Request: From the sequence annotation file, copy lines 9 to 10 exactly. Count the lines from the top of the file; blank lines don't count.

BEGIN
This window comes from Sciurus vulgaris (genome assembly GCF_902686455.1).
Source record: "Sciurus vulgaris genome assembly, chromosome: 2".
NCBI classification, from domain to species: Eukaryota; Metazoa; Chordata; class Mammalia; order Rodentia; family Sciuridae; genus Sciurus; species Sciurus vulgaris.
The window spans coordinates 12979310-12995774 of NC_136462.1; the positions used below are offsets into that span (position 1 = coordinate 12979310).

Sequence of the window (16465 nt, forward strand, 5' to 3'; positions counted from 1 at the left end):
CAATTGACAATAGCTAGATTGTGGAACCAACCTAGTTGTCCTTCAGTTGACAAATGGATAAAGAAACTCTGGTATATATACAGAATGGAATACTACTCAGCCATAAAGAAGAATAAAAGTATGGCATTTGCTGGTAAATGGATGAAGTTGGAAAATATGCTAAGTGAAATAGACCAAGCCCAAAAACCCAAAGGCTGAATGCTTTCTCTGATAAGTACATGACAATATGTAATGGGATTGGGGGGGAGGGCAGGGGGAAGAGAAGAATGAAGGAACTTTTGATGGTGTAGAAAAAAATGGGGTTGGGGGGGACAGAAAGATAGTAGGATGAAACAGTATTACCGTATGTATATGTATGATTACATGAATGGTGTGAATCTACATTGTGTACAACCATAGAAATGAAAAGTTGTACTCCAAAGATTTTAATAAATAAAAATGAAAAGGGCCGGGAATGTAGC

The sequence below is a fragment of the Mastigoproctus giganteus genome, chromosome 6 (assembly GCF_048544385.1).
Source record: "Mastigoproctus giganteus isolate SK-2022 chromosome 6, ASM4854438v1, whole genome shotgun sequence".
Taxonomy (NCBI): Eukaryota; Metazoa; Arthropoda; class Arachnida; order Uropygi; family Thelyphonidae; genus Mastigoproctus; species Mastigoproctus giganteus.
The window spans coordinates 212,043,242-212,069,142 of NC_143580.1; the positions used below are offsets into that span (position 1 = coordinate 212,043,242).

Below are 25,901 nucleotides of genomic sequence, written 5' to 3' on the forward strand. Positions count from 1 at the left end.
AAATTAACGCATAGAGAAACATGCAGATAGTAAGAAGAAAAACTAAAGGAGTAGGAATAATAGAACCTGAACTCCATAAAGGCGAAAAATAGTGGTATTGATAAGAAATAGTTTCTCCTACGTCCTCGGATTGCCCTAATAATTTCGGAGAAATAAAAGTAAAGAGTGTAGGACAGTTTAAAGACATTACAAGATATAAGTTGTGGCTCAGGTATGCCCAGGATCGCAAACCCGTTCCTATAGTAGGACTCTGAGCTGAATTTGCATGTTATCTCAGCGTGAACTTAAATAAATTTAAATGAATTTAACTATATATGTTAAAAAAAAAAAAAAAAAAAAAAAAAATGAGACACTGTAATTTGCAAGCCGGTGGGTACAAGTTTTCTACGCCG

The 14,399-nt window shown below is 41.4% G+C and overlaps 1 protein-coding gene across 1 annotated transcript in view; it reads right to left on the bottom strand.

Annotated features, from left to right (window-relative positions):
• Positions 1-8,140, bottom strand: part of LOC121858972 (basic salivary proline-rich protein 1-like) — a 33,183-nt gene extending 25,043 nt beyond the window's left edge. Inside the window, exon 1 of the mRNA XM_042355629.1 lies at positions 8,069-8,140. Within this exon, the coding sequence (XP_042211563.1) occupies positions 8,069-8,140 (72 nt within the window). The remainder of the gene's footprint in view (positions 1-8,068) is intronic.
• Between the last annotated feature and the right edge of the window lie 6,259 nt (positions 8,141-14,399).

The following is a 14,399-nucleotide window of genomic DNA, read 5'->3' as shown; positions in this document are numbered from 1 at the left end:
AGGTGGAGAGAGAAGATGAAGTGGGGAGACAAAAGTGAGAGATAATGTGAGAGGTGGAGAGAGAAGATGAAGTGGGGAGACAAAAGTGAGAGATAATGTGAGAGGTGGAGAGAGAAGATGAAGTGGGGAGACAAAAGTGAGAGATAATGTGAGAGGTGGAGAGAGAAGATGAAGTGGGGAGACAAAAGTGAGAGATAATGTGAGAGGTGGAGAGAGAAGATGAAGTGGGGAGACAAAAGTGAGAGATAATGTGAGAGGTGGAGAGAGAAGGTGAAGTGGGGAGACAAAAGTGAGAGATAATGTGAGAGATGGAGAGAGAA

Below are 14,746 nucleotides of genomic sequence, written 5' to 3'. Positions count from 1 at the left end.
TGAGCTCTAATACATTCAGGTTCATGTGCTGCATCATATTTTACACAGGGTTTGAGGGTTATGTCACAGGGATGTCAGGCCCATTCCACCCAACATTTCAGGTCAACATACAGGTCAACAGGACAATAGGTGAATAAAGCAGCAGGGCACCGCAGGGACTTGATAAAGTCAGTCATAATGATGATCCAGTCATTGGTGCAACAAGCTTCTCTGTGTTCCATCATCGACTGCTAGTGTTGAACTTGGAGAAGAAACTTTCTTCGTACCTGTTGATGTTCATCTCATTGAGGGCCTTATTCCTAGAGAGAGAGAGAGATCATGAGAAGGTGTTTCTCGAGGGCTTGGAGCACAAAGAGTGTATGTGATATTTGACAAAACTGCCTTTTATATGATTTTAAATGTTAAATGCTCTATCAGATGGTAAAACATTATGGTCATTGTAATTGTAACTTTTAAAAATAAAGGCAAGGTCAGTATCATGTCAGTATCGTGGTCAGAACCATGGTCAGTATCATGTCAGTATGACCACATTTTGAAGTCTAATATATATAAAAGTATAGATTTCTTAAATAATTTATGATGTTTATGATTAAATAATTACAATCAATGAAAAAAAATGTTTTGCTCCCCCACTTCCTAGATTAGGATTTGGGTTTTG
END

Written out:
Taxonomy (NCBI): Eukaryota; Metazoa; Arthropoda; class Arachnida; order Uropygi; family Thelyphonidae; genus Mastigoproctus; species Mastigoproctus giganteus.
The window spans coordinates 212,043,242-212,069,142 of NC_143580.1; the positions used below are offsets into that span (position 1 = coordinate 212,043,242).